Armored Core V Review


Come heavy (online) or not at all.

Most people know From Software for their work on the recent, punishing Souls series. My relationship with them goes back much further. In the glory days of the PSOne, I was obsessed with constructing my own giant robots with a plethora of parts. Perhaps it was my love of Transformers, or just a deep-rooted need to control massive automatons; whichever the case, I became obsessed with their Armored Core series. Armored Core V rekindles my love for the series, but not without a few snags that are still lingering in its design.

One of the biggest changes to the series over time has been its persistent online functionality. With each game, From Software continues to integrate the online portion more into the campaign. With ACV, the line is almost non-existent. You start the game by choosing a pilot name, badge and info, then you are thrust into the world and tasked with creating a team of up to 20 players. Your team will be able to fight alongside you whether you are tackling story missions or simply taking on challenges. You can also hire mercenaries to fight if friends are unavailable, or become one yourself.

The online is robust, with tons of missions, or sorties to the AC faithful, and plenty of challenges that earn you points along the way. The points are used to unlock new missions and items, and there are a variety of ways to earn them. Story missions are, by far, the longest, as well as the least enjoyable. These missions go on far too long with confusing objectives and even more confusing dialogue. Let’s be fair, the game never makes much sense, and when they are screaming at me in such a serious tone, I feel compelled to take their nonsense seriously. I shouldn’t.

Conquest mode is by far the star of the show. Here, you and your buddies can partner up to take on other teams to vie for control of territories around the world map. What is really cool is that you can take these missions on even if the opposing team isn’t online. Instead, you will face NPCs and any defenses they have setup. You can play up to four players, with a fifth eyeing the battle from above, making strategic decisions for the team. It requires massive dedication, but the payoff is great. Capture mode allows you to wager your points against other teams with great rewards for winning.

Of course, it wouldn’t be an Armored Core game without massive customization, and this entry is no exception. You can customize everything on your AC from legs to boosters to multiple arm weapons. The points you earn can unlock new items, and each mech can be tailored to any given situation. You can also find garages during story missions to change your loadout. I will be honest, not having really dove into one of these games in years, the menus and options are overwhelming. You really can customize almost everything, and the dodgy menus certainly don’t help. Obtaining parts and testing them in battle is half the fun of these games, though, and there is more than enough here to keep you entertained.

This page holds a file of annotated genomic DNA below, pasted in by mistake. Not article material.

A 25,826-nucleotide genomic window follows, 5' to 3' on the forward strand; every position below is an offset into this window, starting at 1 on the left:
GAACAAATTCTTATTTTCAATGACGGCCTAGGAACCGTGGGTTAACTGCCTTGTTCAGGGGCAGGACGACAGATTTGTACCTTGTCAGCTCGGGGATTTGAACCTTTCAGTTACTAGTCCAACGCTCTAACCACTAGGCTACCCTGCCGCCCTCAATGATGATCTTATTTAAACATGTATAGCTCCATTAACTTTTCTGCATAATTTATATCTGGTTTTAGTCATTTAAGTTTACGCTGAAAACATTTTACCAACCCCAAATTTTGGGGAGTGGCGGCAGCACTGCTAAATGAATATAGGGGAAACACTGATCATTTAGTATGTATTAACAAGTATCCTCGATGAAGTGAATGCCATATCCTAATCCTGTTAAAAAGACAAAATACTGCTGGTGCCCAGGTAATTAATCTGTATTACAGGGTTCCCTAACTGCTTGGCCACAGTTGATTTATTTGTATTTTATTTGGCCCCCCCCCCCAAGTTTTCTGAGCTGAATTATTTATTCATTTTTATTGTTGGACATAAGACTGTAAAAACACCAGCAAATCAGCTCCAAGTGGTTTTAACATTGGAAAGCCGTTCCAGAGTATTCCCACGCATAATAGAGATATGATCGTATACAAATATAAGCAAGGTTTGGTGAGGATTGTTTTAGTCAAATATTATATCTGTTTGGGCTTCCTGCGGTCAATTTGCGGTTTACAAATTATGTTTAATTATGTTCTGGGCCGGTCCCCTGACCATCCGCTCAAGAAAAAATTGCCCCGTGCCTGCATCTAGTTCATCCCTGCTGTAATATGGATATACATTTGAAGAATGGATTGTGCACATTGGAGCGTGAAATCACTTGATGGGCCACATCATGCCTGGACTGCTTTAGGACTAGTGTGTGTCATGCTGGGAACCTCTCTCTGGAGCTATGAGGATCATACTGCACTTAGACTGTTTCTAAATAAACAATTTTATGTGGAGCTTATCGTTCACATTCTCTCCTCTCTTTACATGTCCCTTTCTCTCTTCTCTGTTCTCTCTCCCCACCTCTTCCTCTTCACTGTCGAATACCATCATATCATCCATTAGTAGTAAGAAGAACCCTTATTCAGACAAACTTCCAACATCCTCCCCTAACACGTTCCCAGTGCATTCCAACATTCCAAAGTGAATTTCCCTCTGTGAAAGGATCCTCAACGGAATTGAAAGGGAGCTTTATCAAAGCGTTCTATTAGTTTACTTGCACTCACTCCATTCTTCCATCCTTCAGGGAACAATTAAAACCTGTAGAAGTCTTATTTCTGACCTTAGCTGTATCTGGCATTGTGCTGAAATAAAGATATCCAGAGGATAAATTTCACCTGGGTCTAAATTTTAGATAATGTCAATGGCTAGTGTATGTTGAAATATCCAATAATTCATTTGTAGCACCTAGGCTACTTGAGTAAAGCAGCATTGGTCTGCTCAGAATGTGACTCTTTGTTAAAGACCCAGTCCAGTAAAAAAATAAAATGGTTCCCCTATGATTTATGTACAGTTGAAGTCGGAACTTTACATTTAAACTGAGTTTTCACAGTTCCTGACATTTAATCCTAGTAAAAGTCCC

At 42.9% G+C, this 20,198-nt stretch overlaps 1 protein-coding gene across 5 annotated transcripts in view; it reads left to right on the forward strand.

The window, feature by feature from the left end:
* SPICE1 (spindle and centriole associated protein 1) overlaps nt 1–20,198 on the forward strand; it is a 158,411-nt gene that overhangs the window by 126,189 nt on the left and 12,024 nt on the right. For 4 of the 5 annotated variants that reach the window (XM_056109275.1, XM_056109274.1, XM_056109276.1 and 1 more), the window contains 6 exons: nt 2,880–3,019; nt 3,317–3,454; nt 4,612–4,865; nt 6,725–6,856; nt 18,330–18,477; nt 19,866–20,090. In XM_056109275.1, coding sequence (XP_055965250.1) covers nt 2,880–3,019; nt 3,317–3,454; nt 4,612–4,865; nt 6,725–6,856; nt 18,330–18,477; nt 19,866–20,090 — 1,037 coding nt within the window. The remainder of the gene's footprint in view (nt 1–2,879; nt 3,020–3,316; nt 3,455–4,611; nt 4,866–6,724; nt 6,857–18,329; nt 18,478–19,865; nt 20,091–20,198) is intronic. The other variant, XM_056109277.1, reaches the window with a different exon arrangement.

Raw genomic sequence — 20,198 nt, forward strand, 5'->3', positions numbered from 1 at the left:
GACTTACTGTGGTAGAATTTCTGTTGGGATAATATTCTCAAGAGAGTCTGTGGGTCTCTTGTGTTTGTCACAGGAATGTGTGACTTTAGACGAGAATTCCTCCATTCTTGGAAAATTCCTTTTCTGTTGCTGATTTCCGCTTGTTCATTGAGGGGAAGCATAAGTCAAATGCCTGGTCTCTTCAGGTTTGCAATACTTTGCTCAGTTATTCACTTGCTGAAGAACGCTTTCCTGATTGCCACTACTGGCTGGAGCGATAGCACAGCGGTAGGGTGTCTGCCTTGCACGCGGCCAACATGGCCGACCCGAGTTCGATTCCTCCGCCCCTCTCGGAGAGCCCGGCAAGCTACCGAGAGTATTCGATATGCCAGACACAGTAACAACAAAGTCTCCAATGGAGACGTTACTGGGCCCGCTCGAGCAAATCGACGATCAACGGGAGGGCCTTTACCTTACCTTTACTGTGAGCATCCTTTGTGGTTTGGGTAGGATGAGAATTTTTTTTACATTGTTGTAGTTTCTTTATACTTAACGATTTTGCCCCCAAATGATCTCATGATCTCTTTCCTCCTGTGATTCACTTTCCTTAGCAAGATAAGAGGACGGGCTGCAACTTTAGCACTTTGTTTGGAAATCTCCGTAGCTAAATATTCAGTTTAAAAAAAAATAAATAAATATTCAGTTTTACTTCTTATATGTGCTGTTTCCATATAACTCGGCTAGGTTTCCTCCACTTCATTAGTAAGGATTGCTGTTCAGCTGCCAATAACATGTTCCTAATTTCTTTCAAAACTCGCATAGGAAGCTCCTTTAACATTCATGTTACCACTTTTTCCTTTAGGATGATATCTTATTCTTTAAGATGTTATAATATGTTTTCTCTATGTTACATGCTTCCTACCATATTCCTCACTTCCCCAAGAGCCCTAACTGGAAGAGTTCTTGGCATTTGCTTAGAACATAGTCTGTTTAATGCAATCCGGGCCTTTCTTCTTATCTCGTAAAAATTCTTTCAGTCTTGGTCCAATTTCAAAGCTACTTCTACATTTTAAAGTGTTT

So much of Armored Core is focused around the details of battle, and this is a game that plays well. The standard shooter controls apply outside of a weird camera movement when shifting left to right. The reticule will move entirely to the other side, disorienting you until you get accustomed to it. Scan mode allows you to locate the waypoint and garages, and weapons controls are all handled with the triggers and bumpers. Your AC no longer has unlimited flight, but you can boost on the ground as long as you want. Even with all this maneuverability, dodging missiles is simply not going to happen. I recommend investing in some good armor to keep your mech from going down at every encounter.

Destruction and mayhem are the name of the game.

Speaking of difficulty, this game ramps it up fast. Not only do you have to contend with the seemingly endless depth and counting on other players, but also enemies get super tough, super-fast. If you are not a dedicated player, you will likely visit the game over screen more often than not. It is also worth mentioning that if you intend to fly solo, this game is more than likely not for you. Sure, the first few missions are good fun on your own, but after a while, the long objectives and team-focused challenges really stick out as the highlights of this title.

Visually, the game sports a dreary futuristic look that doesn’t exactly set the world on fire. The destruction is nice and explosions are fun, but the environments lack any really diversity most of the time. Barreling up the same corridor or city street has limited appeal, not to mention the maps are much more claustrophobic than past games.

Armored Core V is really designed to be enjoyed one way, and only that way. If you have a dedicated group of friends to play with, then I highly recommend giving this game a whirl. The missions are varied, and teaming up to take over territories is truly a blast. However, if you intend to fly solo, there is no happy medium to the game’s structure. The story missions are far too long and difficult, while everything else is too short to warrant investing the time into customizing your mech. Online players will have tons to see and do for months, everyone else should probably steer clear. The tagline doesn’t lie; Come Heavy (with dedication), or Not At All.

Review copy of game provided by publisher. Primary play on Xbox 360.

Written by
Ken is the Editor-in-Chief of this hole in the wall and he loves to troll for the fun of it. He also enjoys long walks through Arkham Asylum and the cool air of Shadow Moses Island. His turn-ons include Mortal Kombat, Metal Gear Solid and StarCraft.